don't just crack CLAT, come hack CLAT with us.
Over the last few months, I have been faced with this trend of youngsters preparing for CLAT. Increasingly, young students of around Class 10 or less appear to be serious about preparing for CLAT and making a career in law. I will first share my thoughts on this trend and then give you some practical advice if you fall into this bracket and are reading this.
I believe Law is an exciting and smart career option, where the ticket to the top is a much less gruesome journey as compared to Engineering or Medicine. It is the reason I got attracted to it, because I knew the path of Engineering was just not a feasible option at all. Law matched my ambition and could give me the prestige of studying with the best minds at a top law school. Law has taken India by storm suddenly with the new Law Schools, marketing about high paying jobs and of course, the relative cakewalk that is CLAT.
So it is both promising and a sign of worry that youngsters are showing serious interest in this, as they claim. My fear is that this doesn't turn out to be the IITJEE horror show in a few years. Coaching centers are already making a killing and if this trend continues in the footsteps of JEE mania, they will be billionaires very soon. Apart from the brilliant ones that actually make it through great colleges in JEE, the whole scenario is very depressing, and I really don't want to see that happening in Law. Moreover, I feel students of classes 9 and 10 are just too young to have any serious inkling of what to do with their lives. I don't know if times have changed a lot since I was that age, but it's just because there is not a lot of knowledge about the world, let alone your career and what kind of a lifestyle you want to lead. A lot of my friends including myself, firmed up their minds in the last year of school or took a drop after just giving CLAT for the heck of it.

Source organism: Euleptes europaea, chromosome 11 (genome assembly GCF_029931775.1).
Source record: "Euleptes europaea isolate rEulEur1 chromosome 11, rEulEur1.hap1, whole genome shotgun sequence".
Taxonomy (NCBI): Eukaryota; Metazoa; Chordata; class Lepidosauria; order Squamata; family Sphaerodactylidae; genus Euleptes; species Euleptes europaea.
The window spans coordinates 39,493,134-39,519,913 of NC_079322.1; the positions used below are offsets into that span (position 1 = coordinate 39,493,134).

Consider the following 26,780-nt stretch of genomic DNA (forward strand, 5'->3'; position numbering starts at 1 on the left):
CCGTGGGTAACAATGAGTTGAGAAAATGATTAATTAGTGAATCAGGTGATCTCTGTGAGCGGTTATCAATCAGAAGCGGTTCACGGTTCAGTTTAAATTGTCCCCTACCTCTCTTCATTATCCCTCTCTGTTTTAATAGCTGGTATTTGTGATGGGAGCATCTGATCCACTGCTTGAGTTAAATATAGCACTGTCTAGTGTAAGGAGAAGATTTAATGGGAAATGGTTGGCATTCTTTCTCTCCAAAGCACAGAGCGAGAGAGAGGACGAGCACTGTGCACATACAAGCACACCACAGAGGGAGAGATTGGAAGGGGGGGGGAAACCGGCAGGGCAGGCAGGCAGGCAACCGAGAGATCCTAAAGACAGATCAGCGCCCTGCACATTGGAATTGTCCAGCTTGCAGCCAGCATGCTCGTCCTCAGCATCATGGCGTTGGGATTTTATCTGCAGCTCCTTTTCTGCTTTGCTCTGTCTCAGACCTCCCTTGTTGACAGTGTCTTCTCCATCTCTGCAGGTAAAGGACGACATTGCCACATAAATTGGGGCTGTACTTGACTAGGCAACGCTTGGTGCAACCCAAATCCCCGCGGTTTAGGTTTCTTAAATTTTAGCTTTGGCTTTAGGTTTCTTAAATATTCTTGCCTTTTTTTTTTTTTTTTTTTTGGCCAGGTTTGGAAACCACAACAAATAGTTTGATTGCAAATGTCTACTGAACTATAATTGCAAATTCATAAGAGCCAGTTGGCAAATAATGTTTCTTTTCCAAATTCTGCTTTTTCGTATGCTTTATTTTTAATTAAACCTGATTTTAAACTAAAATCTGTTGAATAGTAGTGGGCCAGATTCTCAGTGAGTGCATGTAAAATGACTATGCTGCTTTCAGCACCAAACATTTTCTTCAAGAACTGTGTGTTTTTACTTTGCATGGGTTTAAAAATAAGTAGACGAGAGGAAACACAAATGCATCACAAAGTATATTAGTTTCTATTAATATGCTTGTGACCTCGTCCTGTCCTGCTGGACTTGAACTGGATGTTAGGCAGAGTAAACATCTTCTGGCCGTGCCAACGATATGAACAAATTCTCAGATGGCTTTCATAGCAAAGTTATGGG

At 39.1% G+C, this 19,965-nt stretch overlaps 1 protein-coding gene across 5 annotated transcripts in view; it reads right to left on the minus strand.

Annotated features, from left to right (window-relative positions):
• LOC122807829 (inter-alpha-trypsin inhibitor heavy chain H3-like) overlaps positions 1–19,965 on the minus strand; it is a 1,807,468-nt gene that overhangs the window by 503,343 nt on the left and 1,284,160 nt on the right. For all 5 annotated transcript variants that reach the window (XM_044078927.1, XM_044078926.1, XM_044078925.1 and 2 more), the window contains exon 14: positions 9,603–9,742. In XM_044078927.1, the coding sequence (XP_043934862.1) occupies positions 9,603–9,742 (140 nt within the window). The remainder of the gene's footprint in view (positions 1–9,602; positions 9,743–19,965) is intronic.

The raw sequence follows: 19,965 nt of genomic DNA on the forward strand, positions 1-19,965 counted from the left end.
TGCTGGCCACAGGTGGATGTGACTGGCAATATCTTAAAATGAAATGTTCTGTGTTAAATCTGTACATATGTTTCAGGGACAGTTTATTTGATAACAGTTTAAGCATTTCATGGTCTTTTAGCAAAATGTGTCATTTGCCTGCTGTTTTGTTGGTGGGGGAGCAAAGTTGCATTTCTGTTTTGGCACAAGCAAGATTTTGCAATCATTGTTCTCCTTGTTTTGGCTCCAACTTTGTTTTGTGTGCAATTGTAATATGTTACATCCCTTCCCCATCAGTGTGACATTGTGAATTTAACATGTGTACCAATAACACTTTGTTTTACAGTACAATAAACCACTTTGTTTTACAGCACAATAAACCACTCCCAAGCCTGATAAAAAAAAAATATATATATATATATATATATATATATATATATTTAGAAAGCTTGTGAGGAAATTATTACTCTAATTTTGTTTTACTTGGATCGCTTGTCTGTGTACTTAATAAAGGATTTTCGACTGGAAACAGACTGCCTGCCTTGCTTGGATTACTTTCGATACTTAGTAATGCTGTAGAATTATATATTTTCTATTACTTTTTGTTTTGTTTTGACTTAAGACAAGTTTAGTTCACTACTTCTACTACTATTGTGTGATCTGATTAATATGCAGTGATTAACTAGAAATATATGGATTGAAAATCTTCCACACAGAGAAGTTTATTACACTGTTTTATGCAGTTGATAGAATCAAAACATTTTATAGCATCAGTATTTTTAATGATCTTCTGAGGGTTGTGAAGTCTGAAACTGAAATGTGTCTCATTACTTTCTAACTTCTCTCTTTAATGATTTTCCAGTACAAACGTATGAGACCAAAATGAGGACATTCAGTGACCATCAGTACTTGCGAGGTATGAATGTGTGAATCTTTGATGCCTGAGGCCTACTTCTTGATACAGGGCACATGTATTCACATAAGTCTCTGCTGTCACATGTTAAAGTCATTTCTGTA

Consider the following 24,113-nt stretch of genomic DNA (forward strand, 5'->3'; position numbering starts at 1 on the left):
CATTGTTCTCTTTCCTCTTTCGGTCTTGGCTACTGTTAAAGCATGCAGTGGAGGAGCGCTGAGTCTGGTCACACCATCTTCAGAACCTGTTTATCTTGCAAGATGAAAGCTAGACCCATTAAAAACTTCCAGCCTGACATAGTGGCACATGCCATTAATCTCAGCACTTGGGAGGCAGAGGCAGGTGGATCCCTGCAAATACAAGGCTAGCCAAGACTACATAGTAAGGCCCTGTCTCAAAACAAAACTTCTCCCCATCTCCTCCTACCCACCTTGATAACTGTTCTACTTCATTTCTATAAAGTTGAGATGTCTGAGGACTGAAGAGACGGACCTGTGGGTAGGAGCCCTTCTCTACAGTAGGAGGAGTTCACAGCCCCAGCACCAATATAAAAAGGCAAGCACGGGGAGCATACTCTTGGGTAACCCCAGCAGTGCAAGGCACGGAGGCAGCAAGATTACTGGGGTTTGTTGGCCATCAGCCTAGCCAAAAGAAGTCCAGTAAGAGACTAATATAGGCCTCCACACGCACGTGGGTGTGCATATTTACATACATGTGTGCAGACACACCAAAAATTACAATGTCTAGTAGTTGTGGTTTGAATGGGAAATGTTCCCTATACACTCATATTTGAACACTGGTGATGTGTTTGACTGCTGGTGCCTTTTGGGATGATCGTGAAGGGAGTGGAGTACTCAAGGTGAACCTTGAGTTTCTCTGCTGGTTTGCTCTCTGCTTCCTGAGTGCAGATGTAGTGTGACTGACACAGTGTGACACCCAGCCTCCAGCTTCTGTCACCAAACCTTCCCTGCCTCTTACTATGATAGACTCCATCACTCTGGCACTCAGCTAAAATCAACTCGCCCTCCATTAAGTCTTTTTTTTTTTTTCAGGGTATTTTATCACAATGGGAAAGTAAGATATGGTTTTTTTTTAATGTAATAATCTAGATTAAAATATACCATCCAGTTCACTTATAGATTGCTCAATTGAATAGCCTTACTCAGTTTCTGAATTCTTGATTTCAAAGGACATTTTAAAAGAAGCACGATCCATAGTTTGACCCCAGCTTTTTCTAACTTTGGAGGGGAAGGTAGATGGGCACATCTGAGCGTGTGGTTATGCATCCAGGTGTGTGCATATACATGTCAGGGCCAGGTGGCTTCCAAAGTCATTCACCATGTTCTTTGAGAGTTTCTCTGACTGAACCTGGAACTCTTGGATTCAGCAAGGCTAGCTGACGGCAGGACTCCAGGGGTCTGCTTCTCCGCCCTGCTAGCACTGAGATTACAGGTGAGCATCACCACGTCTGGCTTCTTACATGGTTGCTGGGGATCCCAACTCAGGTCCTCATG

But in case you are super sure you want to do this, you are in a good position, and here is my advice for you. The goal to doing well in CLAT can crudely be divided into a few steps-
1. Know all the types of questions well enough to face any kind of challenge thrown to you in the exam hall.
2. Keeping a calm head working at its full potential during an extremely tense 2 hours.
3. Keeping a well-oiled routine of practice - there are no fixed hours, you can study for 2 hours or 20 - but it's like how Ronaldo or Messi just keep practicing and going tirelessly. This is vague now, and its merit will be evident a few months from D-Day.
I do generally advise to join a good coaching center if you can afford it. My coaching center gave me excellent guides, materials and mocks, and good friends with whom I had a constant healthy competition. There is no need to stack up books and materials unnecessarily because what all people do is reframe questions from past year papers. Please save your money. There is plenty of good material on the web on sites like ours and more - for free. Please source all past year papers including pre-CLAT era papers ASAP.
I will not tell you much about mocks but do take a few just to get your juices going. Proper advice for mocks is generally irrelevant to those who don't have at least 6 months of solid prep (not including crash course peeps who prepare for a month before the exam).
The most important thing is not to be misled and be sold a pipe dream by those wanting to take your money. Trust me this is a very critical part of your career. Life is very tough for me in a Tier I NLU, and it's exponentially tougher in lower colleges. You have time to sit and think and research. Consult your teachers, parents, door ke rishtedar or whatever. Make a concerted decision and put your best foot forward.
All the best!